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MR. HOLLAND: I agree. I think that we want to talk about where on the syl- labus the practical aspects belong. The syllabus, to some extent, is de- voted to the theory in the early exams, particularly Associateship exams, and to practice related issues in the Fellowship exams. We want to bring our actuaries along in their development. It may be that the applications will appear in a later exam than the theory. MR. DAVE WILLIAMS: I think we are all familiar with the widely used econo- metric indicators. Considering the leading indicators which are supposed to foreshadow changes in the economy I am surprised that there has apparently been no statistical study to determine how valid they are, how relatively important they are, or the precision with which they do foretell what is going to take place in the economy in the next 6 to 12 months. Are you aware of any OR or statistical studies which show just how valid the leading economic indicators are? MR. HICKMAN: Yes, there have been such studies. In the United States, the Department of Commerce regularly publishes an index of leading indicators. Now, what is a leading indicator? What you are looking for in time series terms are current values at time t that will help you forecast those at time t + i. Victor Zurnowitz from the University of Chicago, while at the Commerce Department, was largely responsible for the selection and develop- ment of that set of leading indicators. There have been many studies of their effectiveness. Levels and trends are fairly easy to forecast, but, the timing of turning points is very difficult. There have been evaluations of the index of leading indicators. The Bureau of the Department of Commerce does have a continuous project to not only monitor how well that index does, but also to look for other elements that might become one of the indicators, and perhaps to delete some of the indicators that are already there. MR. HOLLAND: I have a question that has to do with practical applications of queuing theory. When we set the Part 3 exam, we have recently been trying to come up with realistic scenarios. We understand that our multiple choice testing format does not test Applied Statistics the way you might if you had a lab and computers available. There are interesting questions that we can ask. For instance, in analysis of variance we frequently ask, "Is there a difference between your northeast sales production and southeast, mid-west, or western states?" Yon are developing a portfolio and you have an agency that produces 100% nonsmokers and you ask, "are they awfully effi- cient in finding nonsmokers?" Do you want to investigate that? But, on the other hand, you might find that a particular region is developing 75% non- smokers or 80% or 85%. Where do you investigate? When do you want to deter- mine if there is misrepresentation of some of the pertinent underwriting information that is being collected? So, we can ask practical questions on the syllabus on analysis of variance. We also can come up with fairly in- teresting Operations Research questions from time to time that are not for- mulas. But, when it comes to queuing theory, we always ask about car washes and that is a rather strange actuarial application and I was wondering how queuing theory can be applied in the insurance area, Bob? MR. CLANCY: I did, in the interest of time, leave out examples of some Operations Research topics. One of those is queuing theory. Queuing theory is everything that you ever wanted to know about lines. One application for queuing theory would be in deciding on the number of clerks or underwriters, given that you do not want the number of applications building up above a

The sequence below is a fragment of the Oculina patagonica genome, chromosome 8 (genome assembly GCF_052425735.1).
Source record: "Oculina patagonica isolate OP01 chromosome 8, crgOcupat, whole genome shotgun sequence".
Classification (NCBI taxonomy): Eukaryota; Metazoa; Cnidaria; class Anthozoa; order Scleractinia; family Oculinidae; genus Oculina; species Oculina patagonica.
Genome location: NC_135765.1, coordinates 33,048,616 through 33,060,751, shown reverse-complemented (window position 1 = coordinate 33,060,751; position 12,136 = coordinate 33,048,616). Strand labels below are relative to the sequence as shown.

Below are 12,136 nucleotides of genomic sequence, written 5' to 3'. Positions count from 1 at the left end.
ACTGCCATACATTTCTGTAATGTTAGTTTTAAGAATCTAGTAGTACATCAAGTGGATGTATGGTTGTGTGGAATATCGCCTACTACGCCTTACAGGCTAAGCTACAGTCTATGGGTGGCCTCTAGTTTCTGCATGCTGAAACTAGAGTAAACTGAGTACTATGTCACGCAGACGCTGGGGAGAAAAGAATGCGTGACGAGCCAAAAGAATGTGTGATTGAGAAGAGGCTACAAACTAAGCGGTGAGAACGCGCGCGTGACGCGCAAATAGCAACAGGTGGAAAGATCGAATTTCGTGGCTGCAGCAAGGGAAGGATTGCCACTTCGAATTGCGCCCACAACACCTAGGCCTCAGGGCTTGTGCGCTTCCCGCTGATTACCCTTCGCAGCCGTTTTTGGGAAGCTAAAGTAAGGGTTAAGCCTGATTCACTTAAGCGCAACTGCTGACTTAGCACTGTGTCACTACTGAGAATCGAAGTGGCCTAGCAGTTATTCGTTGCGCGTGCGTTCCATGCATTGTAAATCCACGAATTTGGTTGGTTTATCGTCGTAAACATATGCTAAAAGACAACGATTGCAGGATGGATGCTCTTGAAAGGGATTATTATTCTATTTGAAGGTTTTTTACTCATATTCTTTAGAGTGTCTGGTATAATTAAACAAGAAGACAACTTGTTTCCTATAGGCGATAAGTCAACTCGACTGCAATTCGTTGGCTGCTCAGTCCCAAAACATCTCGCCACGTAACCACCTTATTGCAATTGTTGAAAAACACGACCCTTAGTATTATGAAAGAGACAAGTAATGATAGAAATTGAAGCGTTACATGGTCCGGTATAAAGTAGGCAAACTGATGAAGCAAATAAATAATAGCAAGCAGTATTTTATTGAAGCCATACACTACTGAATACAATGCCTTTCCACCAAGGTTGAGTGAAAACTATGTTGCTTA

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certain level. One other application that I left out entirely is dynamic programming. That has a very wide range of applications also, but the ex- amples tend to get fairly complicated. I left it out because of the com- plicated examples, not because it was an inappropriate topic for discus- sion. MR. HICKMAN: This is perhaps the kind of thing that is difficult to bring up in an exam, but we all should recognize it. There is no intellectual difference between queuing theory and collective risk theory. If you re- place the random number of claims in a fixed time period, with the random number of arrivals in a fixed time period and replace the service time with claim amount, you will see that they are exactly the same model. It is one of those amazing coincidences that early in the century, separated by the Skayerrak and Katteyat, Lundberg was doing collective risk theory and Erlang was doing queuing theory. Erlang was a telephone engineer and Lundberg was an actuary and they were really doing exactly the same thing. It took the rest of us 50 years to figure out that the two subjects were the same. The interrelationship between collective risk theory and queuing theory is an important one and should, I think, be used to reinforce each other. Although there are some technical differences, if you start out at the end of the branches of a decision tree diagram and roll back by taking either the expected values or the maximizations, the process is essentially a dy- namic programming technique. Perhaps the most important single application of dynamic programming in actuarial science is that it provides a systematic way to "solve" a tree. MR. HOLLAND: Thank you for pointing out the bridge between queuing theory and risk theory. Our time is just about up. I would like to thank our panelists for their participation and thank you for your participation.

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Comparison of Variance of Sampling Estimates
X 6
Random Sample (n independent elements out of a population of N). Estimate = c:, -A-
Proportionate Stratified Sampling (h strata of nh independent elements each }
Estimate = _- : --_'_ _ E _ Theorem: In such case, the degree of improvement in the sampling estimate is proportionate to the variance of the stratum sample means about the total sample
Standard error of Random Sampling estimate = _ VA_ (K;) (') Standard error of Stratified Sampling estimate =
, = i _
_. V,,,.(_x,.)
(I)- (z.) _ -ft. _- -_
" __ -- _ 4- 5 "_ -_-( _-:, _

Page 32
2102 PANEL DISCUSSION EXHIBIT 2 Theorem ; Optimum sample size for stratum h (_h) varies directly with stratum size and stratum variance. Proof; Define Variance of the estimate as Var (n_st), Where xi independent. and modify it via: - the Finite Population Correction ( /Vj,7,¢_-"nh ) - LaGrange Multiplier, L._,applied to a zero term
i,'v (_A I"
_V'_ * N=
. _ A/_ s. f/V_ 4}, 7 _N O .£._
Source: "Sampling Techniques," W. A. Cochran; 3. Wiley & Sons,Inc. Copyright 1953.

Page 33
d CF /vz " ,'v_.r_ "d% o / _ + ACh. , %
and 91h is proportionate to _ 54

Page 34
2104 PANEL DISCUSSION EXHIBIT 4 A. Obtaining Sample Size_ n_ if you know your total Out-o_-pocket cost. Total Out-of-Pocket Cost = C =a + _ C_k ( d +C_ /V. E,. _ /V_ c_ _ B. Obtaining Sample Size niI the tolerable Variance o[ your estimator is a given item:
-- / £_
/% _.
E-N's'I _ N_s,
/V _
i _
k A, _ h _ /V_
t _- N_ .s-k
N _
Ibid, p 76.